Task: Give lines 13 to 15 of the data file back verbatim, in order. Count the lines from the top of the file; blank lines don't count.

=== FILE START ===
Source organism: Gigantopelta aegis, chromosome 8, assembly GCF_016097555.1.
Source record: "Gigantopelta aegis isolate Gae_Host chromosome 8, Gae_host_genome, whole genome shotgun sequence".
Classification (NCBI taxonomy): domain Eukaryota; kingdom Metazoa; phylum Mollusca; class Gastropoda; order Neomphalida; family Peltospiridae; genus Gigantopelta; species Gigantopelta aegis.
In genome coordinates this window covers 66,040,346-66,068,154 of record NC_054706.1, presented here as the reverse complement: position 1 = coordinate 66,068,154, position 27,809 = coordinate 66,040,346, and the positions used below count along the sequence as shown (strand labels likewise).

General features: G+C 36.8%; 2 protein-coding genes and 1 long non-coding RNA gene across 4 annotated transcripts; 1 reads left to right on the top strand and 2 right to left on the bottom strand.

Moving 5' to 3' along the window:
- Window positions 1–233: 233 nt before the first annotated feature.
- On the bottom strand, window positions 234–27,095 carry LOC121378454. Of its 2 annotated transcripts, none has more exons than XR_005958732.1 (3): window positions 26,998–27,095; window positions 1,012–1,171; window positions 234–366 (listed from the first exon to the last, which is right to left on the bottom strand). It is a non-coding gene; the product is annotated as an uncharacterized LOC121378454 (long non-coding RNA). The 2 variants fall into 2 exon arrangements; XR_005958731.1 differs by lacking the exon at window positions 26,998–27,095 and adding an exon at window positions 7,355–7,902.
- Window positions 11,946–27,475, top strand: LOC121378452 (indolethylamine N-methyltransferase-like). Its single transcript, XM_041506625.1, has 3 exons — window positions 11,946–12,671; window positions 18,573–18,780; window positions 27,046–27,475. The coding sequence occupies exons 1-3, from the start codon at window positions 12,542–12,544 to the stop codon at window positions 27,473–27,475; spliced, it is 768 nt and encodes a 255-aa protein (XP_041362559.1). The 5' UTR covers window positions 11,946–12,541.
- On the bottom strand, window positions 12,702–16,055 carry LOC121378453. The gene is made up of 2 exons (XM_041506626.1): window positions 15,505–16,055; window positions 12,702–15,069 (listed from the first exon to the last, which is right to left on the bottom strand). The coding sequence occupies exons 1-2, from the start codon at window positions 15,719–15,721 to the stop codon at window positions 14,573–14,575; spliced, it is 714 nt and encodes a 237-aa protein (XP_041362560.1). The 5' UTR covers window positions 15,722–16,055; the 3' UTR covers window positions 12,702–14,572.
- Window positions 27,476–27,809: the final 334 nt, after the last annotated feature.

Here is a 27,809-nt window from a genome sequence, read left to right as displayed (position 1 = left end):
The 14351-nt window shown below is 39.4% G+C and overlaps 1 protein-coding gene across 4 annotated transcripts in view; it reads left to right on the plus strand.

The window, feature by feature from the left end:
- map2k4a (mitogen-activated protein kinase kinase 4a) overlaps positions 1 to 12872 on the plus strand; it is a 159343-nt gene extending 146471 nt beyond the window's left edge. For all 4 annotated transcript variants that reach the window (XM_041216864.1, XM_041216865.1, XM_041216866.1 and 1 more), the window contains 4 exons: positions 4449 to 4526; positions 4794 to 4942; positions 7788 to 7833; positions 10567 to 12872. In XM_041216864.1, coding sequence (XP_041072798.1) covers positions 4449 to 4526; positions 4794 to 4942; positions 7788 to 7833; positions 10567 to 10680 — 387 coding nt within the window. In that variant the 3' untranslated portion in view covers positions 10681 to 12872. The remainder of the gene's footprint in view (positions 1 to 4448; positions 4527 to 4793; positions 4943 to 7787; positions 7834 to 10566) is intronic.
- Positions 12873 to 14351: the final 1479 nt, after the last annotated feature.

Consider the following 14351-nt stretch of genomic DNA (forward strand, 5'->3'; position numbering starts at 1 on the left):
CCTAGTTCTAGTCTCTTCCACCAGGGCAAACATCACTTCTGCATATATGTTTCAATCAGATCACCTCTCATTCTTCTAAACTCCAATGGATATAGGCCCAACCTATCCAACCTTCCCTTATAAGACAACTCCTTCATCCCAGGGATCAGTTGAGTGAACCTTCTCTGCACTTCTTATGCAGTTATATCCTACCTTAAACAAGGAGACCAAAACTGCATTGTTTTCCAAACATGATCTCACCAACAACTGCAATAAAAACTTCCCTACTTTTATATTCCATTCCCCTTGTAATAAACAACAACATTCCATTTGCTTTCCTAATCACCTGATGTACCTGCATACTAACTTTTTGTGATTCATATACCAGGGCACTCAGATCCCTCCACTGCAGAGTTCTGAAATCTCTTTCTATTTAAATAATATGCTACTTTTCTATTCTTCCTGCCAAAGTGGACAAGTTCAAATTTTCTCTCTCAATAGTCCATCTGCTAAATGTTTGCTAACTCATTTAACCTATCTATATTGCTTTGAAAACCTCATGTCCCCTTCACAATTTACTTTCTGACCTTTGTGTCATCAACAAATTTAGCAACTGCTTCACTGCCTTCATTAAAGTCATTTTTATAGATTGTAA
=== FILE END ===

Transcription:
The 14351-nt window shown below is 39.4% G+C and overlaps 1 protein-coding gene across 4 annotated transcripts in view; it reads left to right on the plus strand.

The window, feature by feature from the left end:
- map2k4a (mitogen-activated protein kinase kinase 4a) overlaps positions 1 to 12872 on the plus strand; it is a 159343-nt gene extending 146471 nt beyond the window's left edge. For all 4 annotated transcript variants that reach the window (XM_041216864.1, XM_041216865.1, XM_041216866.1 and 1 more), the window contains 4 exons: positions 4449 to 4526; positions 4794 to 4942; positions 7788 to 7833; positions 10567 to 12872. In XM_041216864.1, coding sequence (XP_041072798.1) covers positions 4449 to 4526; positions 4794 to 4942; positions 7788 to 7833; positions 10567 to 10680 — 387 coding nt within the window. In that variant the 3' untranslated portion in view covers positions 10681 to 12872. The remainder of the gene's footprint in view (positions 1 to 4448; positions 4527 to 4793; positions 4943 to 7787; positions 7834 to 10566) is intronic.